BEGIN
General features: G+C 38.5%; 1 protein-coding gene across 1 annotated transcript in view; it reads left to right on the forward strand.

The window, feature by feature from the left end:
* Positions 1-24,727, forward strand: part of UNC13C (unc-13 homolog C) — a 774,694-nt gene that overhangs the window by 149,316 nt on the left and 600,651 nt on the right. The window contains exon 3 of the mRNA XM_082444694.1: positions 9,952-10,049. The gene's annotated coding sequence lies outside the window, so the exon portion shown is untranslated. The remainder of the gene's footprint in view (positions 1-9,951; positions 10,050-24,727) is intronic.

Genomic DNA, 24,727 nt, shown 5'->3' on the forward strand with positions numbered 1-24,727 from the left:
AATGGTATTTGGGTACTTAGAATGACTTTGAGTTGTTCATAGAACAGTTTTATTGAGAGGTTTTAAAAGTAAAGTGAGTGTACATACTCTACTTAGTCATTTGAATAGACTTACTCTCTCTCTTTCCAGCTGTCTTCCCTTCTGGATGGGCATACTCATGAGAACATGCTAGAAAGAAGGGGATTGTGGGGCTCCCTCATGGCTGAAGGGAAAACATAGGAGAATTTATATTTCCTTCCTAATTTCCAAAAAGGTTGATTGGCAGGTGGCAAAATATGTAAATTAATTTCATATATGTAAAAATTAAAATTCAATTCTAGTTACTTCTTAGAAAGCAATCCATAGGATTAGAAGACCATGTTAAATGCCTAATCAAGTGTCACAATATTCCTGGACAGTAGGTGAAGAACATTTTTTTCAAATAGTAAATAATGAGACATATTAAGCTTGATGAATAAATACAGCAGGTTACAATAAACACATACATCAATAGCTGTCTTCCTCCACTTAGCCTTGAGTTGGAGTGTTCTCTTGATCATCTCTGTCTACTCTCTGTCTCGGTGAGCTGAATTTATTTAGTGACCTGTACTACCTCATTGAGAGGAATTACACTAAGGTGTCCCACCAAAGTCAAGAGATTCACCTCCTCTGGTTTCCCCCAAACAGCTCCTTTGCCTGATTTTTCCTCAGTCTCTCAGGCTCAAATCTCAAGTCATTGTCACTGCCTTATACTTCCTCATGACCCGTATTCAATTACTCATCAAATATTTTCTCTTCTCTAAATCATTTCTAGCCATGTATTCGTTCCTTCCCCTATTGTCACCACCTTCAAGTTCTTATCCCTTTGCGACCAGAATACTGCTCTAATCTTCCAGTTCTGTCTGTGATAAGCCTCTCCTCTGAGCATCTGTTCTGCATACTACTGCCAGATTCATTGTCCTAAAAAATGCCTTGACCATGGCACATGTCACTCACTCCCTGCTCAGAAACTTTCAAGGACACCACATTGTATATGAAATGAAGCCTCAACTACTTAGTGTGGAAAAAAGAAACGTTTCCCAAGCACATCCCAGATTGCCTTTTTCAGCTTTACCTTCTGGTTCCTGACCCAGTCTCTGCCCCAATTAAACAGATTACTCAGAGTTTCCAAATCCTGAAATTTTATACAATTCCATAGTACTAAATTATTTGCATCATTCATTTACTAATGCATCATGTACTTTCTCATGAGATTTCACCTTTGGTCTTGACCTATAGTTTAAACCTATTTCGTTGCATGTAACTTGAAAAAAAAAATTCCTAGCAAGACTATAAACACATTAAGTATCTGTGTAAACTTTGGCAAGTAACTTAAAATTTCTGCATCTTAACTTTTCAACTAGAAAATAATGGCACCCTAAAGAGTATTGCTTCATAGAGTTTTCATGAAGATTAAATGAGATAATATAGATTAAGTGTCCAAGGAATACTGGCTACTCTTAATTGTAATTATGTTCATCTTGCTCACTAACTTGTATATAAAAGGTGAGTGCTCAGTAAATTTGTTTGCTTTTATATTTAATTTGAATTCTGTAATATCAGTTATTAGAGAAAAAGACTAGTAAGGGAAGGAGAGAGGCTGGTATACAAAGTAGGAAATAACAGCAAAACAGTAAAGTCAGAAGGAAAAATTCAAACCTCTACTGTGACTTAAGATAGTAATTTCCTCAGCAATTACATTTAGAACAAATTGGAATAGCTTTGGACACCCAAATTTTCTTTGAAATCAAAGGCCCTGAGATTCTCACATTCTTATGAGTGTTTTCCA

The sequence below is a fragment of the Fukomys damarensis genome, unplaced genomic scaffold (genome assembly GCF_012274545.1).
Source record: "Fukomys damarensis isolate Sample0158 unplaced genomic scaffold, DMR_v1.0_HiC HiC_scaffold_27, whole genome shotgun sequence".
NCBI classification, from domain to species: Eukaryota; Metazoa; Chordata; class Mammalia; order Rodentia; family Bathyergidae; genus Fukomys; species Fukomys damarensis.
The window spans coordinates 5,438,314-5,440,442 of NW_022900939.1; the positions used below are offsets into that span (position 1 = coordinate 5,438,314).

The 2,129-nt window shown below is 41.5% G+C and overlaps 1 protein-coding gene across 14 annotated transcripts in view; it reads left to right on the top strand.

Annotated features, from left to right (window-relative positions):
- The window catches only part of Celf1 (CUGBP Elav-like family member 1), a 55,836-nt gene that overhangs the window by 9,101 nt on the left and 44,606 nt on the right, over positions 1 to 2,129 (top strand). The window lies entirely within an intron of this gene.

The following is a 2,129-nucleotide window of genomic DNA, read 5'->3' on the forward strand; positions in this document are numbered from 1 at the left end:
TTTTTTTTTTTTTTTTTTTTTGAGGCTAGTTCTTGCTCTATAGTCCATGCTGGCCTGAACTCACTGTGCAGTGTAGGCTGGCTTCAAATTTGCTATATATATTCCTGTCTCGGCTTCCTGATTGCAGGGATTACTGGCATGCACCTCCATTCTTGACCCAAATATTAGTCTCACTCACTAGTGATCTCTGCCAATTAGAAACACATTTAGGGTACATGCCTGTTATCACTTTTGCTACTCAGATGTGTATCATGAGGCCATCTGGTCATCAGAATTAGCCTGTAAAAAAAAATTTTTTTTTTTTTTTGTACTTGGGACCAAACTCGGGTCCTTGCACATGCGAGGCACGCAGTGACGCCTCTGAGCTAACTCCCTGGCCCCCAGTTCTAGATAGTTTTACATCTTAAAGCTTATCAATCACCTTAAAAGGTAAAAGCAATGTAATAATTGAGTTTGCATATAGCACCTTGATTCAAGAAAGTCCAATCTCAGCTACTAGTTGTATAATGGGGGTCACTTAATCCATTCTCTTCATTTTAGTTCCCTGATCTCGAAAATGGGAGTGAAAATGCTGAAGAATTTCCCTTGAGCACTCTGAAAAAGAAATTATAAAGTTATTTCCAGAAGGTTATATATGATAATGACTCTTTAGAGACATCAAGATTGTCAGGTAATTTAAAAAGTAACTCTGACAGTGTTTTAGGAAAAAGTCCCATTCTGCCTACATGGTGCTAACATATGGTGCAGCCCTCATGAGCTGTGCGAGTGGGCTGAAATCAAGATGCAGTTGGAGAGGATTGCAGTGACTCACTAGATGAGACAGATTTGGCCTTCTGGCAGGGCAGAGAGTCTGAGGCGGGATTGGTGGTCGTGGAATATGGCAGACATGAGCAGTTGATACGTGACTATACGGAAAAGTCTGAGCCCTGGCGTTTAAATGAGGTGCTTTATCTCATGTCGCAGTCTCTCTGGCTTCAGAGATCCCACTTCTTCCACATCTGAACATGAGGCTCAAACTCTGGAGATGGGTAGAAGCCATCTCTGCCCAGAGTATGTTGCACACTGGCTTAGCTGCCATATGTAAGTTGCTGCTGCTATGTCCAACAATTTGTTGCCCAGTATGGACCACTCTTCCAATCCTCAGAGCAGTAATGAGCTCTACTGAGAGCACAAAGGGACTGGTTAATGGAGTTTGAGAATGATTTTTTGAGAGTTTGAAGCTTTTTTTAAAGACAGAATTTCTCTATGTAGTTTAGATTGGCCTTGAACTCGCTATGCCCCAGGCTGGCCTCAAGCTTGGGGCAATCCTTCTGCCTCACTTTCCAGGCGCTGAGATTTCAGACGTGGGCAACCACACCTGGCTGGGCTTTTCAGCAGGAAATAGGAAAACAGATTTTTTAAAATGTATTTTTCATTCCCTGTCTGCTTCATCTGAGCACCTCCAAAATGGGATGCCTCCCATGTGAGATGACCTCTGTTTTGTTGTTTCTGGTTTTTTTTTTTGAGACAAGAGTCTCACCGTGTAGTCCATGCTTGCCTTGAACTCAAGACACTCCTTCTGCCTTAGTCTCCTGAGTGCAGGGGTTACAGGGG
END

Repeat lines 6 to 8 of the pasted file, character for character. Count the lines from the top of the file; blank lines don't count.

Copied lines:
The sequence below is a fragment of the Fukomys damarensis genome, unplaced genomic scaffold (genome assembly GCF_012274545.1).
Source record: "Fukomys damarensis isolate Sample0158 unplaced genomic scaffold, DMR_v1.0_HiC HiC_scaffold_27, whole genome shotgun sequence".
NCBI classification, from domain to species: Eukaryota; Metazoa; Chordata; class Mammalia; order Rodentia; family Bathyergidae; genus Fukomys; species Fukomys damarensis.